But when the pressure is on, Woods ramps up and placed his drive on the extra hole down the middle. Els, on the other hand, hit it into the trees and seemed flustered enough that he tried for the green in two, coming up short and in the water. It was a desparate move by a golfer who seemed convinced his opponent was better. Els is wonderful with a wedge in his hand, so why not hit it close and then wedge it on. Instead Els played like Woods was guaranteed an eagle, which wasn't likely.
Els should be able to stand up to the best, but he's proving that isn't the case. Els' website lists quack Jos Vanstiphout as his "mental coach," even though he isn't a psychologist -- just a failed Belgium pop singer.

Els' site is pretty defensive when the issue of Vanstiphout comes up:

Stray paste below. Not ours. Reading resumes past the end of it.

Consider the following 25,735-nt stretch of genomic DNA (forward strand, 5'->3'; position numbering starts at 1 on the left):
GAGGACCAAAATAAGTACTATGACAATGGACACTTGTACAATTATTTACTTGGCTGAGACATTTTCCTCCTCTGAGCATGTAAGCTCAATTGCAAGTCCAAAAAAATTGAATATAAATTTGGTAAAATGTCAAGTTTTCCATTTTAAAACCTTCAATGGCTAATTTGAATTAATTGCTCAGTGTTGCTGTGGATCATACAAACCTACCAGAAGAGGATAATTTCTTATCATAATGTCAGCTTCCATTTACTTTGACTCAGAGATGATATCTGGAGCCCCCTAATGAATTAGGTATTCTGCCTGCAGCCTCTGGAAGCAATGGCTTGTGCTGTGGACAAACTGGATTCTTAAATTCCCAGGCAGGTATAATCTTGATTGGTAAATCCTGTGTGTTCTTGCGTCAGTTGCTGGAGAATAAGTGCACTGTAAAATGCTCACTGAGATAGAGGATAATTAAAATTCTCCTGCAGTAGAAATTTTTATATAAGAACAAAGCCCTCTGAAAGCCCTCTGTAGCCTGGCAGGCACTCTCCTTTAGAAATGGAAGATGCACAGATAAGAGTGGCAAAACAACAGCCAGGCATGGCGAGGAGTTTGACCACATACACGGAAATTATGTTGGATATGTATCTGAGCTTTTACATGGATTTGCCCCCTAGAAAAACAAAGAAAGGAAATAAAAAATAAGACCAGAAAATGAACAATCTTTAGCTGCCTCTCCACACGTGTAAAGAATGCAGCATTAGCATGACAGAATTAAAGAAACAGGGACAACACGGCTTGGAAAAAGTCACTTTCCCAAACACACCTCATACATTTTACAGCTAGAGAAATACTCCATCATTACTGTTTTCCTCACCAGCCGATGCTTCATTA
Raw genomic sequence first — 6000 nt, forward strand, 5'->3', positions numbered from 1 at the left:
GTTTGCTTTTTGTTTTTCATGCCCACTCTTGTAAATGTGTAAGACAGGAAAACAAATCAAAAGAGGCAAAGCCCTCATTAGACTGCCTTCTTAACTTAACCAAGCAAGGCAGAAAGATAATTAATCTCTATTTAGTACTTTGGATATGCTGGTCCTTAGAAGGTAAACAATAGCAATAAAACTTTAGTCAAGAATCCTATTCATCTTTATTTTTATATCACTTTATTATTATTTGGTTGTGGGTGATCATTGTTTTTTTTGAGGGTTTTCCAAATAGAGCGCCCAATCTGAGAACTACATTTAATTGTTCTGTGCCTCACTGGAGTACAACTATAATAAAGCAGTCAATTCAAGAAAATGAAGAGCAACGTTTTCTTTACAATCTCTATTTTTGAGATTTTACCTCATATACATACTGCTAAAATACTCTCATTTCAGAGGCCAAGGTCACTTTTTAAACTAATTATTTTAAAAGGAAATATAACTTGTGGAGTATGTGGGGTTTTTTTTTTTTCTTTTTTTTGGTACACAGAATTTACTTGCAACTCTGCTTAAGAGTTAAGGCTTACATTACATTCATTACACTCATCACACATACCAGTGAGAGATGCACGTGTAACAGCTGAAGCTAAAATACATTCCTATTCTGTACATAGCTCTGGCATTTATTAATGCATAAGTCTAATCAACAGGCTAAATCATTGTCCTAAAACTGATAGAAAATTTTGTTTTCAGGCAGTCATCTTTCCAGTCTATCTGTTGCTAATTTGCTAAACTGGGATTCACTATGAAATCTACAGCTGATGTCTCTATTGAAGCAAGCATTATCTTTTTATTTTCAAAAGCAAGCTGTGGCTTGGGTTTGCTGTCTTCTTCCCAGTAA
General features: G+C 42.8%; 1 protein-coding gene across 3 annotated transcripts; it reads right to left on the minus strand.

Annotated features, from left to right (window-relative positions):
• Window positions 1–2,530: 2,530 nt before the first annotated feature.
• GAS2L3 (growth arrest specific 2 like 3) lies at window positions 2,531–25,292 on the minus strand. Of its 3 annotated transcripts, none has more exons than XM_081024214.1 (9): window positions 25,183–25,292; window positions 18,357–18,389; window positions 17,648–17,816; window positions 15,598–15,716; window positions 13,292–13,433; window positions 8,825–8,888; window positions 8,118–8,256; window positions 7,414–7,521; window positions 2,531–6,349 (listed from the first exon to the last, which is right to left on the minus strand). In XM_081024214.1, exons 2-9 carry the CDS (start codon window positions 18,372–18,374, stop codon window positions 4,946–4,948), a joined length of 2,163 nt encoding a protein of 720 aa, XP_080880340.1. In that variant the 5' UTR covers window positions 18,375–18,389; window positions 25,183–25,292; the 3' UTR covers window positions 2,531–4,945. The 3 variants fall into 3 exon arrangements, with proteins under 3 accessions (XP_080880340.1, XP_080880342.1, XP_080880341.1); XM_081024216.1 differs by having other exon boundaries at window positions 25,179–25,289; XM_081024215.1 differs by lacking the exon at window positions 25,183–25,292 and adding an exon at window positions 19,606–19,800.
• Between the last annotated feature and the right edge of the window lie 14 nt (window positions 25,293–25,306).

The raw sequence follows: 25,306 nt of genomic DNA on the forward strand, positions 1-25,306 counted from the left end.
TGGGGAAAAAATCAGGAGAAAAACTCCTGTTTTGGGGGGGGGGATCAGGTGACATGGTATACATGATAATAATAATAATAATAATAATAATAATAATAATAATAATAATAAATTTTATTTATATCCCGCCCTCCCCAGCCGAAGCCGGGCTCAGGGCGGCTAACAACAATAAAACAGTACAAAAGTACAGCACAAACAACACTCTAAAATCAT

By the very nature of Jos’s business, there are sceptics who look at what he does and question its merit. Their vitriol is perhaps driven primarily by ignorance, and possibly jealousy, too. Some say that most of the players he works with are already successful. Of course it is true that, as Jos once memorably put it, “you can’t take a mule and make it win the Derby”! But all of the players he has worked with have taken their careers to greater heights. You can’t argue with that.


Well maybe you can. For all of Els' talent, he should have won more often. He should have shut the door on Todd Hamilton at Troon. He should have a green jacket by now. He should have held it together and won at Shinnecock. He didn't and that leaves me wondering where is all this success that Vanstiphout claims to have achieved? Many journalists say Jos is a "sports psychologist," but I can't find record of that. We know he was a singer, then a salesman and now a self-described "mental coach." I think it is time for Ernie to trade Jos in for a new version....